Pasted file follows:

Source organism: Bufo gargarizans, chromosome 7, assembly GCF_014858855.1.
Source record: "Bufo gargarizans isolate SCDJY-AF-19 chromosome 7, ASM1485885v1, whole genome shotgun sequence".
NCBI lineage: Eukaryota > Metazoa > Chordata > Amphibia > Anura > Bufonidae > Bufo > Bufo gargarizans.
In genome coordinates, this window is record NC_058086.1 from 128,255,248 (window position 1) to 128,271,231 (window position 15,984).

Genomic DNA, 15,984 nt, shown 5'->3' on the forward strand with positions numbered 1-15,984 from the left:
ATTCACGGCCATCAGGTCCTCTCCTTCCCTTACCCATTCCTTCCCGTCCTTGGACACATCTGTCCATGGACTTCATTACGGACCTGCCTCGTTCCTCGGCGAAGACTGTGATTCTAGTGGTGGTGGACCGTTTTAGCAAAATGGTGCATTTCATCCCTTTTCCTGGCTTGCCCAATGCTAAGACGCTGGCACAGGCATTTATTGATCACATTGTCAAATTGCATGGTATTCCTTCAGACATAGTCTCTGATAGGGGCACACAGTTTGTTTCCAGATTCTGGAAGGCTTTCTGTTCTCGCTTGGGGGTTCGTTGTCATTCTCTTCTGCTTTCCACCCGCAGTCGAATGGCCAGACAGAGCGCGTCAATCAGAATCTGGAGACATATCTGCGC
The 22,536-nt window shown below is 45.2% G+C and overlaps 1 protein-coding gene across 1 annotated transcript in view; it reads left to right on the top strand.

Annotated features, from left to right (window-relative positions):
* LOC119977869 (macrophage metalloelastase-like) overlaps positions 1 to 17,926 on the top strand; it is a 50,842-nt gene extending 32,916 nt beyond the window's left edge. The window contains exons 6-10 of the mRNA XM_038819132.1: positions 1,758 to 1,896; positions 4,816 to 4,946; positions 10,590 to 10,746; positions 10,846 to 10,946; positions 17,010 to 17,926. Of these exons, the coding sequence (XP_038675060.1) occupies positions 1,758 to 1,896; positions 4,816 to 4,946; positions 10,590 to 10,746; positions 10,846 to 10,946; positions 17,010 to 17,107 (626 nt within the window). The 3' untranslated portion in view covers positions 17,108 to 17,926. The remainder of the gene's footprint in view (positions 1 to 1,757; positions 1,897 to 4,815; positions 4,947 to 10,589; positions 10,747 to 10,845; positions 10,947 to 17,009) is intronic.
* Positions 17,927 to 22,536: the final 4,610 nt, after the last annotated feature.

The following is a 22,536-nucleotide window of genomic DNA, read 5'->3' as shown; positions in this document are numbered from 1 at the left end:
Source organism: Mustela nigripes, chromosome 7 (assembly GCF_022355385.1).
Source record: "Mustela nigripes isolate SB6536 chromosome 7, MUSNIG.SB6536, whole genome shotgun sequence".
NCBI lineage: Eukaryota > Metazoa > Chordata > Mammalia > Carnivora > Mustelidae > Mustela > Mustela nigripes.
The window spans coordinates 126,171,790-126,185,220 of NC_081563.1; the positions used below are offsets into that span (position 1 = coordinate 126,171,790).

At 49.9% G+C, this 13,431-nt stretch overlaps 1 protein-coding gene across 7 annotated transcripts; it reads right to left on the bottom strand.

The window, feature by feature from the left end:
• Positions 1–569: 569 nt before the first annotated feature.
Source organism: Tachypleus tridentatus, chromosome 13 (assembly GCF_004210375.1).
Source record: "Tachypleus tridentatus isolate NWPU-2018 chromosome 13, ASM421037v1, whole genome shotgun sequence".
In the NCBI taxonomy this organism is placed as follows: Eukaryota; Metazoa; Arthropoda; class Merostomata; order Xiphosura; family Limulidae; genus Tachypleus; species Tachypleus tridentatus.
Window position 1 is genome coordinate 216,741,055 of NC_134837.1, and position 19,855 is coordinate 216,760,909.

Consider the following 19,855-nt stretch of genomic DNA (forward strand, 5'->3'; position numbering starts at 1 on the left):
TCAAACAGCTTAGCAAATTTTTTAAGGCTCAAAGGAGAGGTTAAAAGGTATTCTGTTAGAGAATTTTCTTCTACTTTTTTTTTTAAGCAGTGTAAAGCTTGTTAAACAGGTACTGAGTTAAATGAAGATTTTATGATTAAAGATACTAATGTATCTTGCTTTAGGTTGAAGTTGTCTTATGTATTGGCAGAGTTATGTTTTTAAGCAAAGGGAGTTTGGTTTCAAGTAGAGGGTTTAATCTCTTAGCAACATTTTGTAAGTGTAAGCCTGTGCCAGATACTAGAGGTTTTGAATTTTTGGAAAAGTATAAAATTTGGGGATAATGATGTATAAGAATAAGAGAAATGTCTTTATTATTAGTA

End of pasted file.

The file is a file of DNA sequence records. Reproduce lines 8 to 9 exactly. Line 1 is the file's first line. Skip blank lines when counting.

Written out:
Annotated features, from left to right (window-relative positions):
* LOC119977869 (macrophage metalloelastase-like) overlaps positions 1 to 17,926 on the top strand; it is a 50,842-nt gene extending 32,916 nt beyond the window's left edge. The window contains exons 6-10 of the mRNA XM_038819132.1: positions 1,758 to 1,896; positions 4,816 to 4,946; positions 10,590 to 10,746; positions 10,846 to 10,946; positions 17,010 to 17,926. Of these exons, the coding sequence (XP_038675060.1) occupies positions 1,758 to 1,896; positions 4,816 to 4,946; positions 10,590 to 10,746; positions 10,846 to 10,946; positions 17,010 to 17,107 (626 nt within the window). The 3' untranslated portion in view covers positions 17,108 to 17,926. The remainder of the gene's footprint in view (positions 1 to 1,757; positions 1,897 to 4,815; positions 4,947 to 10,589; positions 10,747 to 10,845; positions 10,947 to 17,009) is intronic.